A Letter from the Editor, Summer 2018.
Sometimes we go on journeys just for fun, and sometimes we go because we have to, even when it’s hard. In our third annual Southern Journeys summer feature, five writers travel far and near in search of understanding: about their personal histories and roots, about our neighbors and changing landscape. Lucas Loredo, a Texan whose family escaped Castro’s regime in 1960 on the second-to-last boat allowed out of Cuba, visits Havana and the town of Nicaro in an effort to heal a painful feud. On the Cumberland Plateau, Lisa Coffman trails an infamous historical fugitive as she forms an unlikely friendship born from a love for “the peculiar character of the land itself.”
A Southern Journey from the Summer 2018 issue.
I’d often thought of going to Cuba, but in the summer of 2017 I was nearing the end of the first draft of the novel, and it became clear I needed to visit the island for research, to see Nicaro for myself. And, though I told no one, I began to dream of the events that might lead to my family’s reconciliation, a fantasy in which I was the hero.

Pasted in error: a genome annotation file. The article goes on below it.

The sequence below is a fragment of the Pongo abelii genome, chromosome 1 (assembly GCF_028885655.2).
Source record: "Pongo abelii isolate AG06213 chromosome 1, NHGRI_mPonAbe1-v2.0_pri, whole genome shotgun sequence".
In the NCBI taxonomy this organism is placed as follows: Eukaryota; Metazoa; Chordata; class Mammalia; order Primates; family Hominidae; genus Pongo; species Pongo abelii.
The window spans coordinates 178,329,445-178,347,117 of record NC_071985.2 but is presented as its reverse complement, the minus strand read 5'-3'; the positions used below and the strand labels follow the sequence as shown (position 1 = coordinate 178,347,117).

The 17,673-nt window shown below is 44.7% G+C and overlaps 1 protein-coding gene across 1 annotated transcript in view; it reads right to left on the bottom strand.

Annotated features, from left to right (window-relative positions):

A Southern Journey from the Summer 2019 issue.
I am journeying north. I want to see the infinite yellow flat of the Texas panhandle. Stables and barns. The dipping heads of pumpjacks. Enough to situate a fictional ranch along the Caprock Escarpment, a location I need to depict for a novel-in-progress. My mother’s family comes from the region, but I’ve never been there. My plan is to drive the seven hours north from Austin to Palo Duro Canyon, where I’ll camp for the night. Often, a single detail will bring a scene into clarity, and I’m off to find it.